It kinda is but the compiler can get a useful encoding from the source code but not from the source file, in the general case.It's mostly an issue with filesystems with no or poor encoding support.I don't believe the observable behavior will be widely different from __FILE__ and __func__ in practical termsOn Tue, 19 Feb 2019 at 14:31 Robert Douglas <firstname.lastname@example.org> wrote:So filename and functionname would neccessarily have different encodings? Does that not seem awful?On Tue, Feb 19, 2019, 6:25 PM Axel Naumann <Axel.Naumann@cern.ch> wrote:Thanks everyone, this is what I'll take to Core.
On 19.02.19 13:58, Corentin wrote:
After talking with Tom, I'd like to modify function_name to be a NTMBS as it is something we can actually guarantee and I don't think __func__ should constrain the design of source location. It would consistent with thTstatisfy the NB comment (whose resolution was adopted in that direction this morning)
Tom convinced me that filename cannot and should not be a NTMBS
On Tue, 19 Feb 2019 at 13:22 Robert Douglas <email@example.com> wrote:
On Tue, Feb 19, 2019 at 5:17 PM Tom Honermann <firstname.lastname@example.org> wrote:
On 2/18/19 1:17 PM, Robert Douglas wrote:
Historical footnote, these are intended to be as drop-in as possible for existing facilities. __FILE__ is a "character string literal," which gets it's null termination in phase 7. Since we are accessing these at run-time, we should thus expect these to be NTBS. Changes to this expectation would be a deviation from these being a drop-in replacement to __FILE__ and __func__. Note that [dcl.fct.def.general]
p 8 defines __func__ as an implementation-defined string as if static const char __func__ = "function-name "; which implies, also, an NTBS. This is the reasoning for NTBS. To do otherwise, would deviate this feature from __FILE__ and __func__, which it is designed to replace.
Agreed. Certainly guaranteeing that these have a null terminator is required given that file_name() returns const char*. I don't agree with associating these with NTMBSs though since multi-byte has encoding implications.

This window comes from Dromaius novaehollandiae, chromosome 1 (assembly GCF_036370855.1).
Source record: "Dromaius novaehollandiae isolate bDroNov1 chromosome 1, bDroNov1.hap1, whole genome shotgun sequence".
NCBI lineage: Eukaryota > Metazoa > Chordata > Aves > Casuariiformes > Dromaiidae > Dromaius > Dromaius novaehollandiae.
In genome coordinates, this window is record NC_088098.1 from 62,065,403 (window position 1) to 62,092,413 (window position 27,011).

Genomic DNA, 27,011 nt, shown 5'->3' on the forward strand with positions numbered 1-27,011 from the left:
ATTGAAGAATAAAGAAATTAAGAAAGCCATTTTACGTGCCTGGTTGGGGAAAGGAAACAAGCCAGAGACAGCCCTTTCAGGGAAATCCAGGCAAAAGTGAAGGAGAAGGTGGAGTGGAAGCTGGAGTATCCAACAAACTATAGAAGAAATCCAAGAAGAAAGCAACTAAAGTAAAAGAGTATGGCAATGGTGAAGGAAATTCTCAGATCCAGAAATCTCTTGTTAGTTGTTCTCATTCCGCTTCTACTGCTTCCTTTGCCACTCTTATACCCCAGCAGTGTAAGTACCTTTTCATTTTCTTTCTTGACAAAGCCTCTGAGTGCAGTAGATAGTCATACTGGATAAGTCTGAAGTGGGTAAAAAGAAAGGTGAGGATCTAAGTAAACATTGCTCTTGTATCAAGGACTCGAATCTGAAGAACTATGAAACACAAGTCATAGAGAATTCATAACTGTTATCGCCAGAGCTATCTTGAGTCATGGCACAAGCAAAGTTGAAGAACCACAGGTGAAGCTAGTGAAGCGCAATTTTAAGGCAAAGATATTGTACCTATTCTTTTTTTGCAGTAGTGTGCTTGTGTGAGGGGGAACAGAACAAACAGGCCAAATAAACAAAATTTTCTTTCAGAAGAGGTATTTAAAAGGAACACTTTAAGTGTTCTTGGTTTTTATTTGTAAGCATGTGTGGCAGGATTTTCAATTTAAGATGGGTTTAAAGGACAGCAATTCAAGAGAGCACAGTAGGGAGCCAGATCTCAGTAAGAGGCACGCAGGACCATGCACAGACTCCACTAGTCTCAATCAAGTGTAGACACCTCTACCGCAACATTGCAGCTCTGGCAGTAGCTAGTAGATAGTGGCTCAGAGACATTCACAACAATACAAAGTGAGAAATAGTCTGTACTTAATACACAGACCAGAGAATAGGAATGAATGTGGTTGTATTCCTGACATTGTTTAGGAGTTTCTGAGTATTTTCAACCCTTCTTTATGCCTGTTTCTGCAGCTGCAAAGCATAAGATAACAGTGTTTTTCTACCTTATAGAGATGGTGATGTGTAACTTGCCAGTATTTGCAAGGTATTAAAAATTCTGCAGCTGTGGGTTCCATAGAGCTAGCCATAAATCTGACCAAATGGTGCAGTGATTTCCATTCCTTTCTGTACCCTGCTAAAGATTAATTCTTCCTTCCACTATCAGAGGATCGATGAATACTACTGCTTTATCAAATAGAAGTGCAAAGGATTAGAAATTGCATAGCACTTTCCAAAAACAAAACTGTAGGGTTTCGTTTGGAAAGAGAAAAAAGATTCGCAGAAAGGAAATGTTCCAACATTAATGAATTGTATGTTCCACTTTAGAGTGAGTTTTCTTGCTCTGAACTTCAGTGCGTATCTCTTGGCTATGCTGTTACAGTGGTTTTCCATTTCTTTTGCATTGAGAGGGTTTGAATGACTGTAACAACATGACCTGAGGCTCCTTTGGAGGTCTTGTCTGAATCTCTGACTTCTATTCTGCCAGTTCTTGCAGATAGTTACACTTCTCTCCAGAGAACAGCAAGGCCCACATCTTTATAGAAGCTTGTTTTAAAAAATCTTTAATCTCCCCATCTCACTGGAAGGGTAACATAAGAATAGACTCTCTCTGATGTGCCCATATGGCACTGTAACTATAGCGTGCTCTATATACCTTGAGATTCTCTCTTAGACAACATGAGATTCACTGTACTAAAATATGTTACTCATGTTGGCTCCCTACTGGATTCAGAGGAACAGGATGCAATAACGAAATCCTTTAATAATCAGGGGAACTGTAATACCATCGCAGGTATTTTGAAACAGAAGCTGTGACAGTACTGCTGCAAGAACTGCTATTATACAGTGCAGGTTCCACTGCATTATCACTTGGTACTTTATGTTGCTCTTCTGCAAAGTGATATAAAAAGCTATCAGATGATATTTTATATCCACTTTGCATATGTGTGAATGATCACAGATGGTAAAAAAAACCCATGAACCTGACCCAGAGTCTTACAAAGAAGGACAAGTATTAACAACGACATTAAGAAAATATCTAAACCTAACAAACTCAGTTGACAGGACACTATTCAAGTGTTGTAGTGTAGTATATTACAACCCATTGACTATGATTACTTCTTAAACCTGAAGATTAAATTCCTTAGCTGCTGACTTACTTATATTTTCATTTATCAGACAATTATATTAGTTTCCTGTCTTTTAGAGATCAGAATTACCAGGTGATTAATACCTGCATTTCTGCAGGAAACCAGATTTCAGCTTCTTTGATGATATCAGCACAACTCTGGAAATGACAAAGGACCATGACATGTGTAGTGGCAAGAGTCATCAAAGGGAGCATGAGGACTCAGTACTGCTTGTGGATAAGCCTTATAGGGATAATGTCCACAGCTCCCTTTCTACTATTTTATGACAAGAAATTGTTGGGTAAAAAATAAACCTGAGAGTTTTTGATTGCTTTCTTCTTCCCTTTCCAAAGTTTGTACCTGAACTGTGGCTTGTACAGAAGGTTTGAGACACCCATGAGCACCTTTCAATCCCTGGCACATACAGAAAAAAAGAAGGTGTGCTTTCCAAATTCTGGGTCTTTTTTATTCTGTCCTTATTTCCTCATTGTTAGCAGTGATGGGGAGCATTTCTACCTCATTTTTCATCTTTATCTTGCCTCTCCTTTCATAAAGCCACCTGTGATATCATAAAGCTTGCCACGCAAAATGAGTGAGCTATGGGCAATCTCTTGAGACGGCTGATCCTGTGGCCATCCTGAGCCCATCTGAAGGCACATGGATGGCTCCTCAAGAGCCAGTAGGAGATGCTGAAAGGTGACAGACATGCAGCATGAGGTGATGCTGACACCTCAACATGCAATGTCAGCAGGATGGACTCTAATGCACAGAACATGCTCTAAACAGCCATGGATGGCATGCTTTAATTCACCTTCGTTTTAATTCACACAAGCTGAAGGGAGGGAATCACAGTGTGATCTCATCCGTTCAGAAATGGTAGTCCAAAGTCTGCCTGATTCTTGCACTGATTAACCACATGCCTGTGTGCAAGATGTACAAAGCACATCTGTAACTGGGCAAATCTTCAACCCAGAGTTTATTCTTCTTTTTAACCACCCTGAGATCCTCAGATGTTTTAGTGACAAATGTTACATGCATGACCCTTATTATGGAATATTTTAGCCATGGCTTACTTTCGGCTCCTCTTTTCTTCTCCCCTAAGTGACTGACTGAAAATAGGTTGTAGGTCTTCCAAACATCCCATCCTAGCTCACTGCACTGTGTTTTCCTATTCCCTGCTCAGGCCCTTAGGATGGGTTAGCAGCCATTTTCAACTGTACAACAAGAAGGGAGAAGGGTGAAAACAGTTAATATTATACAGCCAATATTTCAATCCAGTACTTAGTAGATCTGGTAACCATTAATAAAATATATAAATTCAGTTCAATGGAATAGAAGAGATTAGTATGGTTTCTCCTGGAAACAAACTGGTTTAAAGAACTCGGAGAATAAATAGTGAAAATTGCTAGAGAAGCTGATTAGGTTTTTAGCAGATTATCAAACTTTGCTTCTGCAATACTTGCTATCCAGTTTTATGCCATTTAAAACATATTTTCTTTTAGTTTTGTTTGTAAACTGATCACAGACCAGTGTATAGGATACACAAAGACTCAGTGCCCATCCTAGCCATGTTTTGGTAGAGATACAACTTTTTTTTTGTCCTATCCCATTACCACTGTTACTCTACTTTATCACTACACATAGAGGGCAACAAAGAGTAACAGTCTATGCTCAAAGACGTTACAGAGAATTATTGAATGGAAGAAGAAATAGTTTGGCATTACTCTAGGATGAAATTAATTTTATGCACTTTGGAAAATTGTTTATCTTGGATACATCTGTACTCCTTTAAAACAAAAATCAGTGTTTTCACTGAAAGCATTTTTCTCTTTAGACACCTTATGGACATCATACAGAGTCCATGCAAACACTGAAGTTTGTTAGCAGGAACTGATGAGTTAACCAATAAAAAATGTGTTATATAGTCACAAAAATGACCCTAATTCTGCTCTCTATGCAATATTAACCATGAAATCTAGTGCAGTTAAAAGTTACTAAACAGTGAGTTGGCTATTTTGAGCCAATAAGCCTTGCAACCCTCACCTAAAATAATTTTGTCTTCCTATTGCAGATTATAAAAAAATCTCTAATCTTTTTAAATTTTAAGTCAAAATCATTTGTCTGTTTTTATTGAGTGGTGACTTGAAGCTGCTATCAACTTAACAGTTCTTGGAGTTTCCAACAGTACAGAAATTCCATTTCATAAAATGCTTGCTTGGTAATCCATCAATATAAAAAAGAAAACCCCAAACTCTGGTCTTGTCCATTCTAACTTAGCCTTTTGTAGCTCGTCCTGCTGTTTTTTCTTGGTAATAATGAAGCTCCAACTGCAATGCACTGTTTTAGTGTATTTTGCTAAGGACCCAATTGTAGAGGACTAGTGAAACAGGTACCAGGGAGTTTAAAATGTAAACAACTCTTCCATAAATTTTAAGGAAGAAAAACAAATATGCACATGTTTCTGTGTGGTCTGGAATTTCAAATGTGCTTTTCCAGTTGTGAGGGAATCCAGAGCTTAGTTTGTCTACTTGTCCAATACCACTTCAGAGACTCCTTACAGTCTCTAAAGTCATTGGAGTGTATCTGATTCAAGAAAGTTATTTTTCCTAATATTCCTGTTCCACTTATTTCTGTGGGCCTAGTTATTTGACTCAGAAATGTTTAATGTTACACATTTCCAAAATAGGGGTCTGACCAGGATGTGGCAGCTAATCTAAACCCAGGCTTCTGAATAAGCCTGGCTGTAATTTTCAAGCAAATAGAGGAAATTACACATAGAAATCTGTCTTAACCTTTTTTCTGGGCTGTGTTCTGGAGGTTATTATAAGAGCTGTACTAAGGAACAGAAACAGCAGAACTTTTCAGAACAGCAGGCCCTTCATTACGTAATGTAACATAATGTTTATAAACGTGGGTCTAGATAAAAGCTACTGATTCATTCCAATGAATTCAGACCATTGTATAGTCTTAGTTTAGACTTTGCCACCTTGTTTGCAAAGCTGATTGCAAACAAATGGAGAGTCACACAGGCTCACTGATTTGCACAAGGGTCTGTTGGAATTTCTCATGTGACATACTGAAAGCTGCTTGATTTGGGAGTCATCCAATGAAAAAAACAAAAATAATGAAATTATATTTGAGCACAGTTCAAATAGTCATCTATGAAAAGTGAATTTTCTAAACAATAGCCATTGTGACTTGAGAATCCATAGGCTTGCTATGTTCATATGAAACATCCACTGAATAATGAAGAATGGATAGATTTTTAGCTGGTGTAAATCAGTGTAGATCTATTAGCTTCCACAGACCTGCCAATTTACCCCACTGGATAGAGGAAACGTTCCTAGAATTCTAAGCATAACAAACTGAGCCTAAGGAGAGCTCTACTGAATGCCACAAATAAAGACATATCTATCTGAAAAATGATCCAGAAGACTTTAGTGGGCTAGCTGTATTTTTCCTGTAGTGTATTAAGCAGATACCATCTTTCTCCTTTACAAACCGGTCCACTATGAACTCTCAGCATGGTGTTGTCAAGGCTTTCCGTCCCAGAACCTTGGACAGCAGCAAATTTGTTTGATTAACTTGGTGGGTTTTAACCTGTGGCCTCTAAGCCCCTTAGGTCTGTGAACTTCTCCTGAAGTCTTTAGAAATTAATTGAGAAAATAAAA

On Mon, Feb 18, 2019 at 11:20 AM Corentin <email@example.com> wrote:
Quick reply : display only, no expectation the file can be open, or exists, or is a file. It's purely informative. But expectation it can be displayed, the main use cases being logging. Otherwise I agree with you.
On Mon, Feb 18, 2019, 7:16 AM Tom Honermann <firstname.lastname@example.org> wrote:
On Feb 18, 2019, at 10:04 AM, Corentin <email@example.com> wrote:
Very good points.Wouldn't it be sufficient to specify that the strings are NTMBS encoded using the execution character set?source_location currently avoids making any assumption about how these strings are formed, including that they are derived from a source file.So since the value is implementation-defined, so should be the way it's constructed.However, it is reasonable to assume that these things are valid text and therefore have a known encoding.
Adding Tom, because this is borderline SG16 territory.
This isn’t borderline as we have (recently) requested review of anything involving file names.
@Tom: Do you want to see source_location this week knowing that I'd hope it would get through LWG before the end of the week?Or do you think having function_name / filename as multi-bytes strings encoded using the execution character set is reasonable?The alternative I see are
- Leave it unspecified
- Force a specific character set... which the world is not ready forI think there is a higher level question to answer. Are the provided file names display only, or should one expect to be able to open the file using the provided name?
If they are display only, then we can specify an encoding for them similarly to what is done for member functions of std::filesystem::path. In this case, we must explicitly acknowledge that the names do not roundtrip through the filesystem (though typically will in practice). Note that, on Windows, file names cannot be represented accurately using char based strings, so unless we want to add wchar_t support, these names will be technically display only.If they are potentially not display only, then we can’t associate an encoding and the names are bags-of-bytes. This is a limitation of POSIX. But then we need wchar_t support for Windows.
In San Diego, the guidance we gave for the stacktrace proposal is that file names are implementation defined bags-of-bytes. If we advised otherwise for source location, we would be giving inconsistent guidance.
I think we should discuss this in SG16 this week. Not necessarily to propose changes for the proposal, but to solidify our collective thinking around file names.
On Mon, 18 Feb 2019 at 03:56 Axel Naumann <Axel.Naumann@cern.ch> wrote:
Regarding your P1208R3:
Nit: it's titled "D1208R3", it doesn't mention email addresses.
Not-so-nit: a NB comment on the reflection TS asks to not use NTBS but
NTMBS and "Where NTBS is mentioned in the document under ballot, the
encoding used for the string’s value is unspecified." Jens agrees that
the proposed solution should be applied: "Specify that the strings are
first formed using the basic source character set (with
universal-character-names as necessary) then mapped in the manner
applied to string literals with no encoding prefix in phases 5 and 6 of
I would very much hope that both changes are also applied to P1208R3. I
call this out explicitly in our recommended NB comment response paper.